Chernobyl TV series sparks selfie tourism boom - and anger

Above: A tourist in Chernobyl taking a selfie. Right: Visitors in the ghost town of Pripyat during a tour of the Chernobyl exclusion zone last week. PHOTOS: SEREGASTRANGE/INSTAGRAM, AGENCE FRANCE-PRESSE
Above: A tourist in Chernobyl taking a selfie.PHOTOS: SEREGASTRANGE/INSTAGRAM, AGENCE FRANCE-PRESSE
Above: A tourist in Chernobyl taking a selfie. Right: Visitors in the ghost town of Pripyat during a tour of the Chernobyl exclusion zone last week. PHOTOS: SEREGASTRANGE/INSTAGRAM, AGENCE FRANCE-PRESSE
Visitors in the ghost town of Pripyat during a tour of the Chernobyl exclusion zone last week. PHOTOS: SEREGASTRANGE/INSTAGRAM, AGENCE FRANCE-PRESSE

TBILISI • A spate of selfie-taking tourists at Chernobyl in the wake of a hit TV series on the world's worst nuclear disaster has sparked anger, with the show's author urging more respect for the dead.

The nuclear plant and the abandoned town that neighbours it in Ukraine have witnessed a spike in visitors since the HBO drama aired last month to rave reviews.

But some have been criticised for disrespecting the site's tragic history with selfies - an increasingly common theme at disaster zones.

"It's wonderful that #ChernobylHBO has inspired a wave of tourism to the Zone of Exclusion. But yes, I've seen the photos going around," tweeted Mr Craig Mazin, the creator of the Chernobyl miniseries.

"If you visit, please remember that a terrible tragedy occurred there. Comport yourselves with respect for all who suffered and sacrificed," he added.

In one posting, an Instagram user posed in front of an abandoned building in Pripyat, the ghost town once home to 50,000 people who mainly worked at the plant, with her hazmat suit open to show off her G-string.

Another made a victory gesture while smiling at a viewpoint overlooking the nuclear facility, and others struck glamorous poses against a backdrop of a nuclear wasteland.

 

"No respect for those who died in this catastrophe," Instagram user nathhaa-commented on one post.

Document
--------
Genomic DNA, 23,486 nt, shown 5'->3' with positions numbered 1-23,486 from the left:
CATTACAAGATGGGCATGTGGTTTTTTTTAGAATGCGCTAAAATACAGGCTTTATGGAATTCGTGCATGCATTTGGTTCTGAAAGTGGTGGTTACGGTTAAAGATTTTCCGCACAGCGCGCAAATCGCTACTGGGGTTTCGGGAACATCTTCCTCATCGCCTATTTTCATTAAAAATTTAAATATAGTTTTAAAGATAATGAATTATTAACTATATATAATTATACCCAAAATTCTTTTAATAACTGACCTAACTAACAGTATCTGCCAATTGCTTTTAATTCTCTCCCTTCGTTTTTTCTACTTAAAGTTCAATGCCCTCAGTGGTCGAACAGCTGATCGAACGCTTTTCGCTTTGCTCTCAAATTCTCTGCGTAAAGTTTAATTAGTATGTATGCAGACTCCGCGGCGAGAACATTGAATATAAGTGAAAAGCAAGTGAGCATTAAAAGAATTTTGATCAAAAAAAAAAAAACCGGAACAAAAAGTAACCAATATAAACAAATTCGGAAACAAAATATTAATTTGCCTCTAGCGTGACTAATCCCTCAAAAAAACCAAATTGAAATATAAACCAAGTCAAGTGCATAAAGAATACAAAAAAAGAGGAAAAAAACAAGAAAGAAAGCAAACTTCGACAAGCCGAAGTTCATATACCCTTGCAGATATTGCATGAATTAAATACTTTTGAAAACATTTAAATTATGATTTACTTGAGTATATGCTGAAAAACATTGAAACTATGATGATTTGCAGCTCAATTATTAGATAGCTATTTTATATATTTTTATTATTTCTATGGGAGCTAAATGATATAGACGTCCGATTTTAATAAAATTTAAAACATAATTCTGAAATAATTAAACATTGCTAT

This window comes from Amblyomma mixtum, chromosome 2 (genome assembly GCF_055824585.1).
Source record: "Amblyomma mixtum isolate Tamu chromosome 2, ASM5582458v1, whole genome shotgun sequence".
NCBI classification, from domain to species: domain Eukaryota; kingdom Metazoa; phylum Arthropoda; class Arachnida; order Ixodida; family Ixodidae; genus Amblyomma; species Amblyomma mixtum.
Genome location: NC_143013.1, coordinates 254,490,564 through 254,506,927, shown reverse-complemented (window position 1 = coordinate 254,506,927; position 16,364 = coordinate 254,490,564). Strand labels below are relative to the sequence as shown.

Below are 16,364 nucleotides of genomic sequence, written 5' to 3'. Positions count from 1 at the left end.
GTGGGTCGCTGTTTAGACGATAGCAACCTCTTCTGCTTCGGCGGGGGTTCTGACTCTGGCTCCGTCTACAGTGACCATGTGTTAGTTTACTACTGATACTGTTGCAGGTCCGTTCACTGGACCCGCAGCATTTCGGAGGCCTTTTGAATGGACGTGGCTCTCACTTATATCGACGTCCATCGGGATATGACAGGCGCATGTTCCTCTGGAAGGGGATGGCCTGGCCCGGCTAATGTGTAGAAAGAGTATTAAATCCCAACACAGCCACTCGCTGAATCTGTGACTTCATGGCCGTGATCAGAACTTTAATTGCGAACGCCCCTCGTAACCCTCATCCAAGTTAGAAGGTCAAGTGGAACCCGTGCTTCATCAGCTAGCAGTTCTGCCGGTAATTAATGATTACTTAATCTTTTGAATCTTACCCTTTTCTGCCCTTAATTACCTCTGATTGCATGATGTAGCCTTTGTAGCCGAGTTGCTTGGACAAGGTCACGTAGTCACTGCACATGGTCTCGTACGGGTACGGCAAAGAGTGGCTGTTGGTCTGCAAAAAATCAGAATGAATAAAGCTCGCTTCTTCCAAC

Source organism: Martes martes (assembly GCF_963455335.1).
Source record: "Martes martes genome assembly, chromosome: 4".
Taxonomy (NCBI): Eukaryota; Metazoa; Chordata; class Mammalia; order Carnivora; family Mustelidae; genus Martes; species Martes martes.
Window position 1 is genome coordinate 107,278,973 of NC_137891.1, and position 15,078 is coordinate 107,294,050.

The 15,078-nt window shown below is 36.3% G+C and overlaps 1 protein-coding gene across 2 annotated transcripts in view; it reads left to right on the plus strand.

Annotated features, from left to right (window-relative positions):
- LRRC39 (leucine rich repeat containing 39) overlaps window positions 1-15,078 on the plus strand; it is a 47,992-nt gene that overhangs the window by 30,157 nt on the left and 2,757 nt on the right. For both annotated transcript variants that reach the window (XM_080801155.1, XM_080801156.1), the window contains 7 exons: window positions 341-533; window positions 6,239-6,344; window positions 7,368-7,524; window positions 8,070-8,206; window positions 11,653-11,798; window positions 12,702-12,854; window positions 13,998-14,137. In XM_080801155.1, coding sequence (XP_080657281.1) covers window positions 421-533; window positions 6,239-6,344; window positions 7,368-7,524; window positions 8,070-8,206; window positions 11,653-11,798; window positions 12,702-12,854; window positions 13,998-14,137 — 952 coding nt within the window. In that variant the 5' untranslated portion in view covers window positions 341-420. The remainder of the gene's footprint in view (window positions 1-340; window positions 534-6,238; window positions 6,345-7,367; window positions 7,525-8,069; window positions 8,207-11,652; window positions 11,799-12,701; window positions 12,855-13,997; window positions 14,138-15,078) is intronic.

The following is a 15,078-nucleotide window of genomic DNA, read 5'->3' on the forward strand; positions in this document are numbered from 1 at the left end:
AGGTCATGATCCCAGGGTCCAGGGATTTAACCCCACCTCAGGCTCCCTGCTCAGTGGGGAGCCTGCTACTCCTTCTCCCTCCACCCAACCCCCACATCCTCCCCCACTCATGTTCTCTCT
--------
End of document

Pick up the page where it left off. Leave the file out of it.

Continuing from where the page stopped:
April marked the 33rd anniversary of the Chernobyl disaster in then-Soviet Ukraine, caused by a botched safety test that sent nuclear material across much of Europe. It killed 31 people instantly and forced tens of thousands to flee. Up to 115,000 people are thought to have died of radiation-related illnesses.

From the Auschwitz concentration camp to the Berlin Holocaust memorial, social media users chasing likes and followers have often been accused of being insensitive to their surroundings.

In March, the US city of Lake Elsinore declared a public safety crisis after a "superbloom" of poppies in a nearby canyon attracted tens of thousands of visitors.

https://twitter.com/komacore/status/1137692054899908608

SoloEast, a company offering Chernobyl tours that saw a 30 per cent rise in bookings in the wake of the HBO show, said it has asked visitors to respect the place. "We ask our clients not to take disrespectful pictures," SoloEast director Sergiy Ivanchuk told Reuters.

"Very rarely do people go to these sites because they enjoy, in some morbid way, the suffering of others. They go because these places are important and interesting."

The HBO miniseries depicts the explosion's aftermath, the clean-up and the subsequent inquiry.

The disaster and the government's handling of it highlighted the shortcomings of the Soviet system with its unaccountable bureaucrats and entrenched culture of secrecy.

REUTERS

A version of this article appeared in the print edition of The Straits Times on June 14, 2019, with the headline 'Chernobyl TV series sparks selfie tourism boom - and anger'. Print Edition | Subscribe